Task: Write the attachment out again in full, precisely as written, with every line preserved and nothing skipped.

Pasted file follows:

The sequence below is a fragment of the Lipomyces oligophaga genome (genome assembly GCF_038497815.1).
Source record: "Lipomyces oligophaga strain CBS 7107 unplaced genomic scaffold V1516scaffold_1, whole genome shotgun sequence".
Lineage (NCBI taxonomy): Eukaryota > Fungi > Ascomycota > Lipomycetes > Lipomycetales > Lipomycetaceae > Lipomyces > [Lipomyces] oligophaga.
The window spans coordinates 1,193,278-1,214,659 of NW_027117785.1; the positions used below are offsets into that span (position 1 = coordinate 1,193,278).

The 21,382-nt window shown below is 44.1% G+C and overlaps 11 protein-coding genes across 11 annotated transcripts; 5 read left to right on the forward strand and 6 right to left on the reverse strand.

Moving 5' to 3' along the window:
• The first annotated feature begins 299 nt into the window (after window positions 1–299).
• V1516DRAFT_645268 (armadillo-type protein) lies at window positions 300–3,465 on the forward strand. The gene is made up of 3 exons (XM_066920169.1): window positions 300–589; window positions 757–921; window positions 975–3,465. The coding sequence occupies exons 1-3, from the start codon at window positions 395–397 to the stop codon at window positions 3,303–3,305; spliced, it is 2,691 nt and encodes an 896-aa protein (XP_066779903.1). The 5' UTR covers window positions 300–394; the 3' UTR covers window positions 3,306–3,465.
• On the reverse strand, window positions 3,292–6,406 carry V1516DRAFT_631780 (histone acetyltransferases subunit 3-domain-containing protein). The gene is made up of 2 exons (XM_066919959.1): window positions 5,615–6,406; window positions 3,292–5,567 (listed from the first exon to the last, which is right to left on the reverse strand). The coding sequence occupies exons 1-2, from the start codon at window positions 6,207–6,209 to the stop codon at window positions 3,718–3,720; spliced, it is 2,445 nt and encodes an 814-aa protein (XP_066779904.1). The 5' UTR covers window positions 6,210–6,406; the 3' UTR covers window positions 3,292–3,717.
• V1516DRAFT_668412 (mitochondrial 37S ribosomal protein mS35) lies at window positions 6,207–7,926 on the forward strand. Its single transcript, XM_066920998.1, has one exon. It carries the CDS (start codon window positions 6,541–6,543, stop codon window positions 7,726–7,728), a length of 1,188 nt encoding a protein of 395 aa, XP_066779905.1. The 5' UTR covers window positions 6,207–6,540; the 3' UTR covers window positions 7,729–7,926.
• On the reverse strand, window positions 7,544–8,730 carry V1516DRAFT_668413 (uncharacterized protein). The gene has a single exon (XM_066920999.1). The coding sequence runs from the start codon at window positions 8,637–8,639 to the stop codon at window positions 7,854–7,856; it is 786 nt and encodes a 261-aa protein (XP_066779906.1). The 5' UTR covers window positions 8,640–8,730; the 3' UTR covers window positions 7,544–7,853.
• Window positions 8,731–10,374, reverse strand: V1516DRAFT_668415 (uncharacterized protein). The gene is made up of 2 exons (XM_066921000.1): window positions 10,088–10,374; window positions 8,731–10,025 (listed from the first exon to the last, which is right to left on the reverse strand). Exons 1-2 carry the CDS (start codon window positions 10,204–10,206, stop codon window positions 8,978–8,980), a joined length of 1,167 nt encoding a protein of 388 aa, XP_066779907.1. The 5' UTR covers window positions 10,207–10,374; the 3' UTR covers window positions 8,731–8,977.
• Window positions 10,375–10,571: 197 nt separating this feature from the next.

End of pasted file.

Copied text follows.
The sequence below is a fragment of the Lipomyces oligophaga genome (genome assembly GCF_038497815.1).
Source record: "Lipomyces oligophaga strain CBS 7107 unplaced genomic scaffold V1516scaffold_1, whole genome shotgun sequence".
Lineage (NCBI taxonomy): Eukaryota > Fungi > Ascomycota > Lipomycetes > Lipomycetales > Lipomycetaceae > Lipomyces > [Lipomyces] oligophaga.
The window spans coordinates 1,193,278-1,214,659 of NW_027117785.1; the positions used below are offsets into that span (position 1 = coordinate 1,193,278).

The 21,382-nt window shown below is 44.1% G+C and overlaps 11 protein-coding genes across 11 annotated transcripts; 5 read left to right on the forward strand and 6 right to left on the reverse strand.

Moving 5' to 3' along the window:
• The first annotated feature begins 299 nt into the window (after window positions 1–299).
• V1516DRAFT_645268 (armadillo-type protein) lies at window positions 300–3,465 on the forward strand. The gene is made up of 3 exons (XM_066920169.1): window positions 300–589; window positions 757–921; window positions 975–3,465. The coding sequence occupies exons 1-3, from the start codon at window positions 395–397 to the stop codon at window positions 3,303–3,305; spliced, it is 2,691 nt and encodes an 896-aa protein (XP_066779903.1). The 5' UTR covers window positions 300–394; the 3' UTR covers window positions 3,306–3,465.
• On the reverse strand, window positions 3,292–6,406 carry V1516DRAFT_631780 (histone acetyltransferases subunit 3-domain-containing protein). The gene is made up of 2 exons (XM_066919959.1): window positions 5,615–6,406; window positions 3,292–5,567 (listed from the first exon to the last, which is right to left on the reverse strand). The coding sequence occupies exons 1-2, from the start codon at window positions 6,207–6,209 to the stop codon at window positions 3,718–3,720; spliced, it is 2,445 nt and encodes an 814-aa protein (XP_066779904.1). The 5' UTR covers window positions 6,210–6,406; the 3' UTR covers window positions 3,292–3,717.
• V1516DRAFT_668412 (mitochondrial 37S ribosomal protein mS35) lies at window positions 6,207–7,926 on the forward strand. Its single transcript, XM_066920998.1, has one exon. It carries the CDS (start codon window positions 6,541–6,543, stop codon window positions 7,726–7,728), a length of 1,188 nt encoding a protein of 395 aa, XP_066779905.1. The 5' UTR covers window positions 6,207–6,540; the 3' UTR covers window positions 7,729–7,926.
• On the reverse strand, window positions 7,544–8,730 carry V1516DRAFT_668413 (uncharacterized protein). The gene has a single exon (XM_066920999.1). The coding sequence runs from the start codon at window positions 8,637–8,639 to the stop codon at window positions 7,854–7,856; it is 786 nt and encodes a 261-aa protein (XP_066779906.1). The 5' UTR covers window positions 8,640–8,730; the 3' UTR covers window positions 7,544–7,853.
• Window positions 8,731–10,374, reverse strand: V1516DRAFT_668415 (uncharacterized protein). The gene is made up of 2 exons (XM_066921000.1): window positions 10,088–10,374; window positions 8,731–10,025 (listed from the first exon to the last, which is right to left on the reverse strand). Exons 1-2 carry the CDS (start codon window positions 10,204–10,206, stop codon window positions 8,978–8,980), a joined length of 1,167 nt encoding a protein of 388 aa, XP_066779907.1. The 5' UTR covers window positions 10,207–10,374; the 3' UTR covers window positions 8,731–8,977.
• Window positions 10,375–10,571: 197 nt separating this feature from the next.